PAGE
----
1/4 cup fresh parsley, coarsely chopped
1/8 cup fresh oregano, coarsely chopped
1/3 cup fresh bread crumbs
sea salt and freshly-ground black pepper

Melt 2 tablespoons butter in a saucepan over medium-low heat.  Whisk in flour and mustard and cook, stirring continuously until smooth, about 5 minutes.  Slowly whisk in cream and stir until combined, then thin with milk until the sauce coats the back of a spoon.  Add cheese and stir until melted.  Remove from heat and allow to cool a bit, then whisk in the egg and set aside.

Quickly brown sausage and onions in a heavy skillet over medium high heat until some of the fat has rendered, then add tomatoes and cook until softened.  Drain any excess grease, then fold into the cheese sauce along with the parsley and oregano.  Fold in pasta and adjust taste with salt and pepper.

Turn pasta mixture into a buttered casserole, then top with fresh bread crumbs and bake in a 375 degree oven until golden brown, about 15 minutes.  Serve with a green salad and a glass of Pinot Grigio if desired.

This post is part of Real Food Wednesday, in support of freedom of choice for farmers and consumers everywhere

Who’s invited?  Raw milk producers and their consumers, grass based farmers fed up with the low commodity milk prices looking for alternatives, folks that have seen healthier days, Future Farmers of America wanting to check out the buzz about direct sales of raw milk,  constitutional scholars and lawyers looking for work that makes a difference, mother and fathers looking for answers to their children’s chronic health and obesity problems, college students cutting classes and stumbling into some life changing information, new couples considering having  family, doctors and dentists interested in pragmatic prevention based solutions, teachers and parents concerned with sugared milk in school lunches and YOU!

Roasted Banana Walnut Ice Cream

Ripe bananas roasted with raw brown sugar, walnut butter and a touch of fresh cream..

Roast Banana Walnut Ice Cream

Roasted Banana Walnut Ice Cream

Makes 2-3 servings, no ice cream machine needed

4 large ripe bananas, cut into 1/2 inch sections
2 heaping tablespoons walnut butter
2 tablespoons (more-or-less) unrefined high-molasses sugar
1 1/2 tablespoons fresh cream
1 teaspoon fresh lemon juice

Slice bananas into 1/2 inch pieces, sprinkle with sugar and roast in a 400 degree oven until caramelized, about 20-25 minutes.  Allow to cool, then freeze at least 4 hours or overnight.

Pulse frozen bananas with walnut butter, lemon juice and cream.  Place mixture in a seal-able container and freeze at least 2 hours (longer is better).



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Salmon Casserole en Croute

Salmon casserole has been a favorite in my family for some years now.  Here’s a simple, frugal version that doesn’t skimp on flavor..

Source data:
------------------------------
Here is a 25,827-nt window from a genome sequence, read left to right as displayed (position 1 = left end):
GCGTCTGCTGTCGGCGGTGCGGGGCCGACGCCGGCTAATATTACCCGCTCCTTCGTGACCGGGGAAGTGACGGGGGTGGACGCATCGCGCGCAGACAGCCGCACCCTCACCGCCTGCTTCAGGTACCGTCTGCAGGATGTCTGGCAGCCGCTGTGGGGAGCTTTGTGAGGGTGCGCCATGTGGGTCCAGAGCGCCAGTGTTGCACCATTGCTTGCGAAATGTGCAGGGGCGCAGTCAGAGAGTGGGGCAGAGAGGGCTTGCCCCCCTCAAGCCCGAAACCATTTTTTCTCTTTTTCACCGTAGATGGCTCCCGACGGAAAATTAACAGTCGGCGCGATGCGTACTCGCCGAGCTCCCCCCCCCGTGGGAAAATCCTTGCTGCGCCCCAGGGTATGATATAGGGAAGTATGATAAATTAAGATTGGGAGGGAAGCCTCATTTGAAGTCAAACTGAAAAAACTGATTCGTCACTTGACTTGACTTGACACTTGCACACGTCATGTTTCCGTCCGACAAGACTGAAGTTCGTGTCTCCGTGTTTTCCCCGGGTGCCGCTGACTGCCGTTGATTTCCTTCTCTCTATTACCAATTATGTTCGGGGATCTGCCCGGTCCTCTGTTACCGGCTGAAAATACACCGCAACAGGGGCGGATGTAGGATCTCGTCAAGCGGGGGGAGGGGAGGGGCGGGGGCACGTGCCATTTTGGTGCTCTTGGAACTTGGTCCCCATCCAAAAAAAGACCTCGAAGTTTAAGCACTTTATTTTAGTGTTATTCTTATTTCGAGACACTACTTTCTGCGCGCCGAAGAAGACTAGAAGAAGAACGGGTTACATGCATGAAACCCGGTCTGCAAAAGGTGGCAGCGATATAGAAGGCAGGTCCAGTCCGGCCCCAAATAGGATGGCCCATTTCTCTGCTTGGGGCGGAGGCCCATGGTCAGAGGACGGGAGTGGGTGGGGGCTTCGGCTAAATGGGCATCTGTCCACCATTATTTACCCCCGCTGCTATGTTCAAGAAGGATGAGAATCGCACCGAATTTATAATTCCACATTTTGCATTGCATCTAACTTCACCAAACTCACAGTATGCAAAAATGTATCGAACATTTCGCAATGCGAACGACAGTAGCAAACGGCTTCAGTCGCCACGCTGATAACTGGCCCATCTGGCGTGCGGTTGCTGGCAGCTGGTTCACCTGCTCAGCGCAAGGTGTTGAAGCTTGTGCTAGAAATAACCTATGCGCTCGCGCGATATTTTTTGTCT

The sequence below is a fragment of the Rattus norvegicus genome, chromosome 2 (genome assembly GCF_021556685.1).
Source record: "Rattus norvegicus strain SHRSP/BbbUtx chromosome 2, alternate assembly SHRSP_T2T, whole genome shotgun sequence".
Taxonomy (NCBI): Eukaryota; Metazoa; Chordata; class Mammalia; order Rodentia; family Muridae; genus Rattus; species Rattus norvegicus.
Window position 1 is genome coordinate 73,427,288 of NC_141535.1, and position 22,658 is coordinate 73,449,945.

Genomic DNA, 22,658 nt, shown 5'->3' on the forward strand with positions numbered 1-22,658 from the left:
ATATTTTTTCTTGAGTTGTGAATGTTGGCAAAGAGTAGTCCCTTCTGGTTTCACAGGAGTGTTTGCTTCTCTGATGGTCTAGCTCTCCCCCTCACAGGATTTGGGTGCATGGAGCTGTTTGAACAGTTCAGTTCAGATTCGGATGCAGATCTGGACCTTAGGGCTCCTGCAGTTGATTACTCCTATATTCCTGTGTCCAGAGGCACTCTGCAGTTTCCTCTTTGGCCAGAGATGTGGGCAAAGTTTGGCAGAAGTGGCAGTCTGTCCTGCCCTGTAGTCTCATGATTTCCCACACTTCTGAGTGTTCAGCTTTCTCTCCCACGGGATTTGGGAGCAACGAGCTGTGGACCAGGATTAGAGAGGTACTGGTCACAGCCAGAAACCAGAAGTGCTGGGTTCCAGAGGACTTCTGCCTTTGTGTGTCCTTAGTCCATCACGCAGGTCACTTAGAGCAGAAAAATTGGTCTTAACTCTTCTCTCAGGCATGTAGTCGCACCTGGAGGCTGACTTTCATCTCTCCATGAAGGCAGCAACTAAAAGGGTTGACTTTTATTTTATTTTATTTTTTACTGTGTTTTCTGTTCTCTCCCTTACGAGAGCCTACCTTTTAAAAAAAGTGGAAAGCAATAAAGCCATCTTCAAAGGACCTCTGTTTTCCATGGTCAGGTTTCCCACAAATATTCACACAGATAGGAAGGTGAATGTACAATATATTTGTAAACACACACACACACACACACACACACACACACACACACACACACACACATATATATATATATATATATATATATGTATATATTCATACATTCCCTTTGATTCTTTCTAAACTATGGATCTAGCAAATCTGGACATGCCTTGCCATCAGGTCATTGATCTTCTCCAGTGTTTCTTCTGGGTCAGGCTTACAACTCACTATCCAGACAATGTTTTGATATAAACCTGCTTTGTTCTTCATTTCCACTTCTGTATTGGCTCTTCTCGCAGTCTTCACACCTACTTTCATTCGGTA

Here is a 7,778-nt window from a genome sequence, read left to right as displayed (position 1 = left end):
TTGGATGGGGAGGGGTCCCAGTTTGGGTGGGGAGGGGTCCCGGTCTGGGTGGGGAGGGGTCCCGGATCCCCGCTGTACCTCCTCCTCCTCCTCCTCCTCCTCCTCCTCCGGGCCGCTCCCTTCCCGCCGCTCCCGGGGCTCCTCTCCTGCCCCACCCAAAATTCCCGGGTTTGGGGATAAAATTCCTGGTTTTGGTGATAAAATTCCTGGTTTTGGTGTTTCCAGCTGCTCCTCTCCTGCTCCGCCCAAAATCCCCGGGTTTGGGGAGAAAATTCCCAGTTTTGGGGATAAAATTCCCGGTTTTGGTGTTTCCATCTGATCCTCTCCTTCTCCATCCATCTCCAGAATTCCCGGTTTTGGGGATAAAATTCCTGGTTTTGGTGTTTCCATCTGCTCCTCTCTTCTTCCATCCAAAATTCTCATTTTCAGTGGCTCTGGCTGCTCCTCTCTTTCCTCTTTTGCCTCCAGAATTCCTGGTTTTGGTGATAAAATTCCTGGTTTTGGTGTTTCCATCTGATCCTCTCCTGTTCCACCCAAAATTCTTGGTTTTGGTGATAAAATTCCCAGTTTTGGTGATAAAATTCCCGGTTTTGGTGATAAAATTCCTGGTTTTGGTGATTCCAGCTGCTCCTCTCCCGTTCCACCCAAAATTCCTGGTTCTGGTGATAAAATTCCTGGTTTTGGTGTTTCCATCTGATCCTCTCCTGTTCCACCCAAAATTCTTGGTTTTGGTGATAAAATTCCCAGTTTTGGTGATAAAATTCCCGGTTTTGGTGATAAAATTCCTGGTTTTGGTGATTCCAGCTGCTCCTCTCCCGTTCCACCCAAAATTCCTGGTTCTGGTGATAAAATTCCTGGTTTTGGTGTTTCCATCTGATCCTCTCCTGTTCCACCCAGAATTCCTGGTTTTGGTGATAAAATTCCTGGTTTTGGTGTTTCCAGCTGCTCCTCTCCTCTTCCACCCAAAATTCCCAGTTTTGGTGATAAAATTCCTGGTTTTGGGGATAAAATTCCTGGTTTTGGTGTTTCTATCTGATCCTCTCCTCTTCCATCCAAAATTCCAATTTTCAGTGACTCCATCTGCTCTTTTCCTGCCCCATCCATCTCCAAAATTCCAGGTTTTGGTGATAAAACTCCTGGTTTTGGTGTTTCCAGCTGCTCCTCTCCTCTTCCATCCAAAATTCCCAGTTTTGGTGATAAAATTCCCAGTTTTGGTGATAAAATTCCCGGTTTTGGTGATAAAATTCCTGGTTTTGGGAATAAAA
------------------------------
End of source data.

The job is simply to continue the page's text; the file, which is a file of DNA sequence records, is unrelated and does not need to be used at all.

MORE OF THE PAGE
Salmon Casserole en Croûte

Salmon Casserole en Croûte

For 2 servings

1 tablespoon pastured butter
1 1/2 tablespoons all-purpose flour

1 cup fresh cream
1 tablespoon fresh lemon juice
2 oz dry white wine
2 stalks celery, thinly sliced
2 teaspoons tarragon
1 tablespoon chopped fresh parsley
1 tablespoon chopped fresh chives
1/4 teaspoon Shichimi Togarashi (optional)
sea salt & freshly-ground pepper

1 can premium quality wild Alaskan salmon

1 cup spelt or quinoa pasta (optional)

1 sheet puff pastry dough
1 egg
1 teaspoon water

Prepare pasta, if using, leaving it very slightly underdone.  Drain and set aside.

To make roux, melt the butter in a non-reactive pan, whisk in flour and cook stirring continuously until the raw flour taste is gone, about 5 minutes.

Heat the cream in another pan until simmering, then whisk in the roux and cook until sauce is thickened, about 3 minutes.

Reduce heat, add lemon juice, wine and the liquid from the salmon and simmer a few minutes more.

Add tarragon, parsley, salt and pepper and togarishi (if using).  Stir to combine, then remove from heat.

Combine pasta, salmon, celery, chives and cream sauce in a bowl, taking care not to mash up the salmon.

Spoon salmon mixture into a buttered casserole, loosely filling the dish almost to the top.  Pour a little more white sauce over the top of the salmon.

Roll out puff pastry dough to 1/4 inch thickness and 1 inch greater in diameter than the casserole itself.

Brush the outer inch of the dough with some egg beaten with water, then flip it up and over the casserole so that the egg mixture is on the inside, against the sides of the casserole.

Brush the rest of the egg & water over the top of the dough, then cut several vent holes with the tip of a knife.

Bake casserole in a 350 degree oven until the dough has risen and is golden brown in color, about 30 minutes.

Allow to rest 5 minutes before serving.

The post is part of the Pennywise Platter Thursday at The Nourishing Gourmet